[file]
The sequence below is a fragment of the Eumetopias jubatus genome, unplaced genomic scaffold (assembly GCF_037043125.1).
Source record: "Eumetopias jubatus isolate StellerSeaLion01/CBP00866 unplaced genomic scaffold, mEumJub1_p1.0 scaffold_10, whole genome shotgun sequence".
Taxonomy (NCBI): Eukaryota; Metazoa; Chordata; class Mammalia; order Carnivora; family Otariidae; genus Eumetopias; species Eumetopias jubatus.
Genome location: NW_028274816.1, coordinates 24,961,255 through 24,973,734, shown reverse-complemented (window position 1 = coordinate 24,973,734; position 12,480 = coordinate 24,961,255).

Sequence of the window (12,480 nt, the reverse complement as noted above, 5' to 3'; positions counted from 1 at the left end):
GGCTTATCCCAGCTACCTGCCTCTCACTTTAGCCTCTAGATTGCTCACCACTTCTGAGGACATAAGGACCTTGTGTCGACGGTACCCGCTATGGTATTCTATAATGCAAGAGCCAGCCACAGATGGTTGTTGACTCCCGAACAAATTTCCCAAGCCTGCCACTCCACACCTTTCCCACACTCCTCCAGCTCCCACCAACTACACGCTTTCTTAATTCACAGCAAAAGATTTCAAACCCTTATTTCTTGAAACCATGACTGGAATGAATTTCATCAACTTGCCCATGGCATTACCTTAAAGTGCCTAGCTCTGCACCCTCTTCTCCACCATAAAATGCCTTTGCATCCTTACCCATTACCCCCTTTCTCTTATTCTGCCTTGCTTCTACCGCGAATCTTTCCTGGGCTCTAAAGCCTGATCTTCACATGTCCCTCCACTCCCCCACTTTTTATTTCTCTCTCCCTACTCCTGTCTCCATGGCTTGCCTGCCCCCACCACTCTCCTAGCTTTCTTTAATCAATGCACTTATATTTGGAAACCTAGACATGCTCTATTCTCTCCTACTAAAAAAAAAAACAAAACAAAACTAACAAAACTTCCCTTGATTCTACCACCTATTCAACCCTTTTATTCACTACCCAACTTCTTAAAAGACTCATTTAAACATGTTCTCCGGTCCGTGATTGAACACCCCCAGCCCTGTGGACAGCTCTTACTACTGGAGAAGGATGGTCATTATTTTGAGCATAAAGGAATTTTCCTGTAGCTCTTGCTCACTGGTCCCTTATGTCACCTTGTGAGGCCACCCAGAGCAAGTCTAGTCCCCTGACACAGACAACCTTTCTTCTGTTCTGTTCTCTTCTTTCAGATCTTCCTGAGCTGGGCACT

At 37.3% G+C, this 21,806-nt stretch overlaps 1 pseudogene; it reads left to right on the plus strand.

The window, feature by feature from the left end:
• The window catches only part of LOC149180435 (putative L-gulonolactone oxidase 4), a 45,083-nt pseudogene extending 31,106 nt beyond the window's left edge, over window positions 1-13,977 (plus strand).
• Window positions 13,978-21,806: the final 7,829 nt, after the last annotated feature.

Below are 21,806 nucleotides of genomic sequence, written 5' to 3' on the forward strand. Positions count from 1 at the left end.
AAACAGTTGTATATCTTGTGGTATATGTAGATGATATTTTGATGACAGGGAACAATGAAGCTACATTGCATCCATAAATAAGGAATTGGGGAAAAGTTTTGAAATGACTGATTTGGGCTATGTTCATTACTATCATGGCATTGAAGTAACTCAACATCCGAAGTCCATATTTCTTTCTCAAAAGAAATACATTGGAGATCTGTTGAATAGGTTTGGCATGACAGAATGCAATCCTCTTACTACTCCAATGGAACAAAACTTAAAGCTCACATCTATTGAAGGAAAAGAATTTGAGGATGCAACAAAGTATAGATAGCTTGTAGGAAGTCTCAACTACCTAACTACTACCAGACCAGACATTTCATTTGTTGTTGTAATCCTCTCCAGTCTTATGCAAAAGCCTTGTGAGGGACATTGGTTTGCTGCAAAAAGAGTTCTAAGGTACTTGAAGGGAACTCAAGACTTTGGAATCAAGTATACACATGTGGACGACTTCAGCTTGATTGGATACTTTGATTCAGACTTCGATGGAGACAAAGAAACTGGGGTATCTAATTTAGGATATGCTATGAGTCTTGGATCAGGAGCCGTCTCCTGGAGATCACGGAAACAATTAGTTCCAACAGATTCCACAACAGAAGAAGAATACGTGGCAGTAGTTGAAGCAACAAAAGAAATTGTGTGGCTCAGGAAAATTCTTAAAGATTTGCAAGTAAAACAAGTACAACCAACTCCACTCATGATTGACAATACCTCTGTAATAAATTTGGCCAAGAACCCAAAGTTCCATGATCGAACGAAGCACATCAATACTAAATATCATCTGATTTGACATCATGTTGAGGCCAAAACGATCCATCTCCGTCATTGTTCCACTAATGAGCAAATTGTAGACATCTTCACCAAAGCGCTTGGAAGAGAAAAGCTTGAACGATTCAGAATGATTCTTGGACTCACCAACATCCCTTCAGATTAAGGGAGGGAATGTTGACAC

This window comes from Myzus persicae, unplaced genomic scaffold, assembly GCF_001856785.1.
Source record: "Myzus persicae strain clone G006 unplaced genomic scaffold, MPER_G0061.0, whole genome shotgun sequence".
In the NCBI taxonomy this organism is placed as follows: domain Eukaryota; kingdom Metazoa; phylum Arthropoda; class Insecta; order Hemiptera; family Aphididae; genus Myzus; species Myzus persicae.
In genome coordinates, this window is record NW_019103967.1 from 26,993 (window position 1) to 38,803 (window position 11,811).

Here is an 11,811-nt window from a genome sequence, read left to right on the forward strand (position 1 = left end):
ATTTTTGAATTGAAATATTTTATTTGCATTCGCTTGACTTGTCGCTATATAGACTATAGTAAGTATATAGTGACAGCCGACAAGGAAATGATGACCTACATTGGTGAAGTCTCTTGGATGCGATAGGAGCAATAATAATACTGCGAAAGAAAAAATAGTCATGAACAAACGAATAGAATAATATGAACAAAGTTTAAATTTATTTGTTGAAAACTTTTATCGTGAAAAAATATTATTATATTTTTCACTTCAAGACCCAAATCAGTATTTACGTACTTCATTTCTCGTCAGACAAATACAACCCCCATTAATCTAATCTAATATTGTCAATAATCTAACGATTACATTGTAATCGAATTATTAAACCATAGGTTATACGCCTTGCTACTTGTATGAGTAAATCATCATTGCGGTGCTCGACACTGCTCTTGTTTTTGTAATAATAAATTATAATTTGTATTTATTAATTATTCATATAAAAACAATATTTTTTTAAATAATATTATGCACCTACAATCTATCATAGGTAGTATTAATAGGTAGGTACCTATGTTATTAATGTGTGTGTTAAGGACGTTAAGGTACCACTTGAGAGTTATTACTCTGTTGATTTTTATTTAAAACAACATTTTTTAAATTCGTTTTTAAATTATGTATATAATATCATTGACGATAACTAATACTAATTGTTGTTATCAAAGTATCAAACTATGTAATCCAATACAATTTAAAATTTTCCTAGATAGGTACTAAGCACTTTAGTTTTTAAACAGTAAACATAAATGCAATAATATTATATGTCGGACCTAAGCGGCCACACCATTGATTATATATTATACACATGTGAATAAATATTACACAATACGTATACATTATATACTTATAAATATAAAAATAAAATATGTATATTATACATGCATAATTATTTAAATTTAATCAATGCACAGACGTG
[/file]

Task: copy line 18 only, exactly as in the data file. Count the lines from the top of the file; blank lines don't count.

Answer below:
ATTTTTGAATTGAAATATTTTATTTGCATTCGCTTGACTTGTCGCTATATAGACTATAGTAAGTATATAGTGACAGCCGACAAGGAAATGATGACCTACATTGGTGAAGTCTCTTGGATGCGATAGGAGCAATAATAATACTGCGAAAGAAAAAATAGTCATGAACAAACGAATAGAATAATATGAACAAAGTTTAAATTTATTTGTTGAAAACTTTTATCGTGAAAAAATATTATTATATTTTTCACTTCAAGACCCAAATCAGTATTTACGTACTTCATTTCTCGTCAGACAAATACAACCCCCATTAATCTAATCTAATATTGTCAATAATCTAACGATTACATTGTAATCGAATTATTAAACCATAGGTTATACGCCTTGCTACTTGTATGAGTAAATCATCATTGCGGTGCTCGACACTGCTCTTGTTTTTGTAATAATAAATTATAATTTGTATTTATTAATTATTCATATAAAAACAATATTTTTTTAAATAATATTATGCACCTACAATCTATCATAGGTAGTATTAATAGGTAGGTACCTATGTTATTAATGTGTGTGTTAAGGACGTTAAGGTACCACTTGAGAGTTATTACTCTGTTGATTTTTATTTAAAACAACATTTTTTAAATTCGTTTTTAAATTATGTATATAATATCATTGACGATAACTAATACTAATTGTTGTTATCAAAGTATCAAACTATGTAATCCAATACAATTTAAAATTTTCCTAGATAGGTACTAAGCACTTTAGTTTTTAAACAGTAAACATAAATGCAATAATATTATATGTCGGACCTAAGCGGCCACACCATTGATTATATATTATACACATGTGAATAAATATTACACAATACGTATACATTATATACTTATAAATATAAAAATAAAATATGTATATTATACATGCATAATTATTTAAATTTAATCAATGCACAGACGTG